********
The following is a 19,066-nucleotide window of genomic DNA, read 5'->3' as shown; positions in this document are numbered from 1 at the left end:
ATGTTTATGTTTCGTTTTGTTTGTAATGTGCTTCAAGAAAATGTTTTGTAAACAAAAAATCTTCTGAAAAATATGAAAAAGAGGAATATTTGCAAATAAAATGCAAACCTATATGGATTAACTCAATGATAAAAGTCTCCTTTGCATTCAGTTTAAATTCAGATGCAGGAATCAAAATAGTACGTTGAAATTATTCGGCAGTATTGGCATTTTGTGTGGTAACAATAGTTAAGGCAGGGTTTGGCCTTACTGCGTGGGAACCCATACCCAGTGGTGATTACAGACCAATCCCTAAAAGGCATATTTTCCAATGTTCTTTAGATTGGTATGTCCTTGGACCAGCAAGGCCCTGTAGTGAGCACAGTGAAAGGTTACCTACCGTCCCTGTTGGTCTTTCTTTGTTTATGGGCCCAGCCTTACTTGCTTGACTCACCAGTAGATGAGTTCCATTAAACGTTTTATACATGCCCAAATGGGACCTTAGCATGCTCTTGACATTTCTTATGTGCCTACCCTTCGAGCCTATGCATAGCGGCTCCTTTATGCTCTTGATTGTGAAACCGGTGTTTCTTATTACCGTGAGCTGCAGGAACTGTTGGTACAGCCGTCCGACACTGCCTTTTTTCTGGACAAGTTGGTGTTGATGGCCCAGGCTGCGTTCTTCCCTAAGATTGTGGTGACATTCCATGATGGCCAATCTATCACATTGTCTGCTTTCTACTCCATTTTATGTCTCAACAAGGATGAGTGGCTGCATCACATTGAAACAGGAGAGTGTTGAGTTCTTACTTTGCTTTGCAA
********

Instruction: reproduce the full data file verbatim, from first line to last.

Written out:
The following is a 19,066-nucleotide window of genomic DNA, read 5'->3' as shown; positions in this document are numbered from 1 at the left end:
ATGTTTATGTTTCGTTTTGTTTGTAATGTGCTTCAAGAAAATGTTTTGTAAACAAAAAATCTTCTGAAAAATATGAAAAAGAGGAATATTTGCAAATAAAATGCAAACCTATATGGATTAACTCAATGATAAAAGTCTCCTTTGCATTCAGTTTAAATTCAGATGCAGGAATCAAAATAGTACGTTGAAATTATTCGGCAGTATTGGCATTTTGTGTGGTAACAATAGTTAAGGCAGGGTTTGGCCTTACTGCGTGGGAACCCATACCCAGTGGTGATTACAGACCAATCCCTAAAAGGCATATTTTCCAATGTTCTTTAGATTGGTATGTCCTTGGACCAGCAAGGCCCTGTAGTGAGCACAGTGAAAGGTTACCTACCGTCCCTGTTGGTCTTTCTTTGTTTATGGGCCCAGCCTTACTTGCTTGACTCACCAGTAGATGAGTTCCATTAAACGTTTTATACATGCCCAAATGGGACCTTAGCATGCTCTTGACATTTCTTATGTGCCTACCCTTCGAGCCTATGCATAGCGGCTCCTTTATGCTCTTGATTGTGAAACCGGTGTTTCTTATTACCGTGAGCTGCAGGAACTGTTGGTACAGCCGTCCGACACTGCCTTTTTTCTGGACAAGTTGGTGTTGATGGCCCAGGCTGCGTTCTTCCCTAAGATTGTGGTGACATTCCATGATGGCCAATCTATCACATTGTCTGCTTTCTACTCCATTTTATGTCTCAACAAGGATGAGTGGCTGCATCACATTGAAACAGGAGAGTGTTGAGTTCTTACTTTGCTTTGCAA